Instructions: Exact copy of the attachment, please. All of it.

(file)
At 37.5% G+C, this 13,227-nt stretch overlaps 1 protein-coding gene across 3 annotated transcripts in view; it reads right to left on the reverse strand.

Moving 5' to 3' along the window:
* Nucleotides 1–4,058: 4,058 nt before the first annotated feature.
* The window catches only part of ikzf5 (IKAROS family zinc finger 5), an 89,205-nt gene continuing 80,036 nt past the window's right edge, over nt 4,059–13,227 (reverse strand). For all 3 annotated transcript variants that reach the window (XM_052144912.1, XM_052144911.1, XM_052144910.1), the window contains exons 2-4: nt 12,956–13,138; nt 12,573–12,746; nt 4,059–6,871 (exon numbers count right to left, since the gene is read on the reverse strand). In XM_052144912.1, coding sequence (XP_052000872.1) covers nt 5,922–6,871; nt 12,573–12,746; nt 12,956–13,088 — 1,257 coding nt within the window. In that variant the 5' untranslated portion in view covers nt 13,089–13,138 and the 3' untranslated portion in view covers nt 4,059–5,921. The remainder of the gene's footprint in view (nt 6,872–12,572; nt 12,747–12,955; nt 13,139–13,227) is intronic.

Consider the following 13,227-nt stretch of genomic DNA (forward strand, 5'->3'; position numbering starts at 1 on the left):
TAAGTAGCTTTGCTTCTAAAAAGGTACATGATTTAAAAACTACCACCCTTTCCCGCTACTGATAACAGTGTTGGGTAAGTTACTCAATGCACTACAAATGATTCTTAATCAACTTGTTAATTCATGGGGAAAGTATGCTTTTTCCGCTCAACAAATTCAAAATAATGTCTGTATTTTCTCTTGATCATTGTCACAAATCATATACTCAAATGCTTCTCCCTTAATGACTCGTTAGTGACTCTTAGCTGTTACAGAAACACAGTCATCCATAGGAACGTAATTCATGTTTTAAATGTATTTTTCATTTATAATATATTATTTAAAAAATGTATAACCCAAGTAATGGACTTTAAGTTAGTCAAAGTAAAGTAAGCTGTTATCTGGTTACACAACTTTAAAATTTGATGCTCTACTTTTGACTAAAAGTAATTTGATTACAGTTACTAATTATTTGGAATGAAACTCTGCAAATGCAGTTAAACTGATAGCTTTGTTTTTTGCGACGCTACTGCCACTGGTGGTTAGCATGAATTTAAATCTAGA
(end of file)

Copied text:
At 37.5% G+C, this 13,227-nt stretch overlaps 1 protein-coding gene across 3 annotated transcripts in view; it reads right to left on the reverse strand.

Moving 5' to 3' along the window:
* Nucleotides 1–4,058: 4,058 nt before the first annotated feature.
* The window catches only part of ikzf5 (IKAROS family zinc finger 5), an 89,205-nt gene continuing 80,036 nt past the window's right edge, over nt 4,059–13,227 (reverse strand). For all 3 annotated transcript variants that reach the window (XM_052144912.1, XM_052144911.1, XM_052144910.1), the window contains exons 2-4: nt 12,956–13,138; nt 12,573–12,746; nt 4,059–6,871 (exon numbers count right to left, since the gene is read on the reverse strand). In XM_052144912.1, coding sequence (XP_052000872.1) covers nt 5,922–6,871; nt 12,573–12,746; nt 12,956–13,088 — 1,257 coding nt within the window. In that variant the 5' untranslated portion in view covers nt 13,089–13,138 and the 3' untranslated portion in view covers nt 4,059–5,921. The remainder of the gene's footprint in view (nt 6,872–12,572; nt 12,747–12,955; nt 13,139–13,227) is intronic.

Consider the following 13,227-nt stretch of genomic DNA (forward strand, 5'->3'; position numbering starts at 1 on the left):
TAAGTAGCTTTGCTTCTAAAAAGGTACATGATTTAAAAACTACCACCCTTTCCCGCTACTGATAACAGTGTTGGGTAAGTTACTCAATGCACTACAAATGATTCTTAATCAACTTGTTAATTCATGGGGAAAGTATGCTTTTTCCGCTCAACAAATTCAAAATAATGTCTGTATTTTCTCTTGATCATTGTCACAAATCATATACTCAAATGCTTCTCCCTTAATGACTCGTTAGTGACTCTTAGCTGTTACAGAAACACAGTCATCCATAGGAACGTAATTCATGTTTTAAATGTATTTTTCATTTATAATATATTATTTAAAAAATGTATAACCCAAGTAATGGACTTTAAGTTAGTCAAAGTAAAGTAAGCTGTTATCTGGTTACACAACTTTAAAATTTGATGCTCTACTTTTGACTAAAAGTAATTTGATTACAGTTACTAATTATTTGGAATGAAACTCTGCAAATGCAGTTAAACTGATAGCTTTGTTTTTTGCGACGCTACTGCCACTGGTGGTTAGCATGAATTTAAATCTAGA